1. Schoonover-Shoffner, Kathy

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In this JCN we have the opportunity to consider injustice. As I prepared the articles for publication by Skip McDonald and Alice Brown-Collins (pp. 25-30) and Kathleen Stetz (pp. 31-36), I gained new and deeper insight about injustices in healthcare, nursing education, and nursing practice.

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To be honest, I didn't like what I saw. I wish I could tell you it was because I was outraged to dig deeper into the unfairness people of color, the poor, or people who are "different" experience in healthcare. But that wasn't what bothered me the most. As I examined the ideas presented by these authors, I was most uncomfortable with what injustice means for me as a white, middle-class, Christian nurse.


It isn't that I have actively acted unjustly. I am not aware of regularly treating patients or coworkers of color differently than whites. I have had numerous opportunities to be with the poor in my church and in my work as a staff nurse at the hospital. When I have encountered unfairness or violations of patients' rights, I have advocated for those who don't have a voice-at times at high personal cost. I regularly recognize how we unjustly handle patient or family situations at the hospital for our convenience as caregivers rather than for the patients. I work hard at creating an environment that is for patients and families, as well as for hospital staff.


What made me uncomfortable was recognizing just how much I am a product of the dominant white culture in America, in Christianity, and in nursing. I realized I have difficulty not thinking "whitely." I began to understand the need to rethink who I am, to examine ways of thinking and doing that are as natural to me as walking and breathing, and to rethink everything through the lens of justice given by God.


The Bible is perfectly clear that justice is critical to God, that we are to act justly and insure justice for all, and that the standard of justice-acting or being in conformity with what is morally upright or good-comes from God (see Scripture Speaks Regarding Justice, p. 26). Discovering how important justice is to God and how much he hates injustice means I can no longer be ignorant or naive. McDonald and Browns-Collins offer that "We must understand what it is like to walk in another person's shoes" (p. 26). Stetz clarifies this idea further saying nursing education needs to help students "recognize and dismantle white or dominant group privilege" (from Stetz, Table 1, pp. 34). This means I need to recognize my "white" thinking and my privileges as a white nurse, and dismantle anything that gives me unearned or inappropriate power over others.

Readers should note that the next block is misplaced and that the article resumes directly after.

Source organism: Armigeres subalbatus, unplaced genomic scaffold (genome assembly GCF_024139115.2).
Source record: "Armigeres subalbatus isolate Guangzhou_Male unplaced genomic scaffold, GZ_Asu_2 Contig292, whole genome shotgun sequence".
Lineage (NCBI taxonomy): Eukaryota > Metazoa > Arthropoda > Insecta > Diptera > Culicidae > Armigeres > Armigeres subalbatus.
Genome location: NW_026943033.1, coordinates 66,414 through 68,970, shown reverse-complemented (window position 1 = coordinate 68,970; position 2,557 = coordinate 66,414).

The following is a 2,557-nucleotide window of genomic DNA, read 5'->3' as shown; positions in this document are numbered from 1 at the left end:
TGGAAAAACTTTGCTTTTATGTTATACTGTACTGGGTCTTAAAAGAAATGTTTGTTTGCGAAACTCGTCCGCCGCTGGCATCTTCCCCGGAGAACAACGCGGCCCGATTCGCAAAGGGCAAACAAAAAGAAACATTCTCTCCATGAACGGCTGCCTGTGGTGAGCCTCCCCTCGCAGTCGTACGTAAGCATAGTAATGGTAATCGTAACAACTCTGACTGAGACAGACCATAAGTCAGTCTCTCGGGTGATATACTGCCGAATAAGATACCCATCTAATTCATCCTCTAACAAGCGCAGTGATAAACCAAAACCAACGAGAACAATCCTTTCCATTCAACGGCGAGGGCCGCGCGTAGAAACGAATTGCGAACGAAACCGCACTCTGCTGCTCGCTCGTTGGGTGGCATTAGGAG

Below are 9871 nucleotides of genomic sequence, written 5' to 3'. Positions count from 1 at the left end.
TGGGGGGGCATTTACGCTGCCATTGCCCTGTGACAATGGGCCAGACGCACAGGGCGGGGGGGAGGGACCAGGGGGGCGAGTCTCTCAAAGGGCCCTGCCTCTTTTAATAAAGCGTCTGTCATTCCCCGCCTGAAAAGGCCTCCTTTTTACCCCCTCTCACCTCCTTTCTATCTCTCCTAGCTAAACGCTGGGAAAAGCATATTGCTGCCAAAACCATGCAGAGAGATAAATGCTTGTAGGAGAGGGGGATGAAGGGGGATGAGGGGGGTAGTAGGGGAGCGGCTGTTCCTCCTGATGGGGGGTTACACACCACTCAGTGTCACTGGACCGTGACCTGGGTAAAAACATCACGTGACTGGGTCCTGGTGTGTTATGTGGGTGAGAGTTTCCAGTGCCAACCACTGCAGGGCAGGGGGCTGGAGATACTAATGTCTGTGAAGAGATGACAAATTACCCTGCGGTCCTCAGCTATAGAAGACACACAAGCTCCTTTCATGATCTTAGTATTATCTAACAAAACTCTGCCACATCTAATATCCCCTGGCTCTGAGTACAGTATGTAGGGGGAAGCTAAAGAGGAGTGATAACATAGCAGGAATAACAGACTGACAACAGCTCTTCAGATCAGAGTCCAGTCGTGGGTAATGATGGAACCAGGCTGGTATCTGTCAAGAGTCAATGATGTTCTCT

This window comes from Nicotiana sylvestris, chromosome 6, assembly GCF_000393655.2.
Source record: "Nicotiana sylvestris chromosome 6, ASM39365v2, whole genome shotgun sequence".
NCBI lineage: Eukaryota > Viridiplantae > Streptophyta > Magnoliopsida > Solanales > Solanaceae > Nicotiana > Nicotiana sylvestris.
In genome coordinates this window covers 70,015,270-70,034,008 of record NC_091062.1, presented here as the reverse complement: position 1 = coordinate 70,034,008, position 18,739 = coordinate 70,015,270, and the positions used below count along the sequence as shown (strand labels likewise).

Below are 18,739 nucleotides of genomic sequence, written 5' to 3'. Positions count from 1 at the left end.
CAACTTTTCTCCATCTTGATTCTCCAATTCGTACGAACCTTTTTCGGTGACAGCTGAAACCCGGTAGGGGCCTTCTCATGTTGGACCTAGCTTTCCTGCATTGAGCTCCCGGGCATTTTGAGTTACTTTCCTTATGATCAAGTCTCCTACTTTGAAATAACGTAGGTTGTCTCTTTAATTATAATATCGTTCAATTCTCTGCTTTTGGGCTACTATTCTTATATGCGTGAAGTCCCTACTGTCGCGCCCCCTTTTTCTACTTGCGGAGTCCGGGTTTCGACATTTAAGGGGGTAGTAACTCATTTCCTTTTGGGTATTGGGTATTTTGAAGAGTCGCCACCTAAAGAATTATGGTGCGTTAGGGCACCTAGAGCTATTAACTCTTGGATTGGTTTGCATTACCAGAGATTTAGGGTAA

This means I have to explore, confess, and be upfront about my personal biases. I need to reflect on my discomfort with people who are different from me and how I react to or try to downplay differences. I need to carefully examine incidents with colleagues and patients, exploring how much things are impacted by my "white" perspective. I need to question my "understanding" of the environment around me and situations that arise and honestly investigate how much injustices occur because I don't understand someone's cultural background or the meanings behind words and behavior.


What became most clear is that I need more "godly sorrow" to produce a readiness to see that justice is done (2 Corinthians 7:10-11). I need a heart that is more open and better prepared to examine problems of injustice and inequity. I need to become willing to talk about and push for changes in my own life and workplace. I need to ask God what he would have me do to impact change in my community and the healthcare system. I will need to be inconvenienced and stretched.


I hope you will read the special section Seeking Justice in Nursing, asking God to speak to you about his heart for justice and ways you might need to change or get involved. You may not like what you read, but remember Jesus' words, "If you hold to my teaching, you are really my disciples. Then you will know the truth, and the truth will set you free" (John 8:31-32).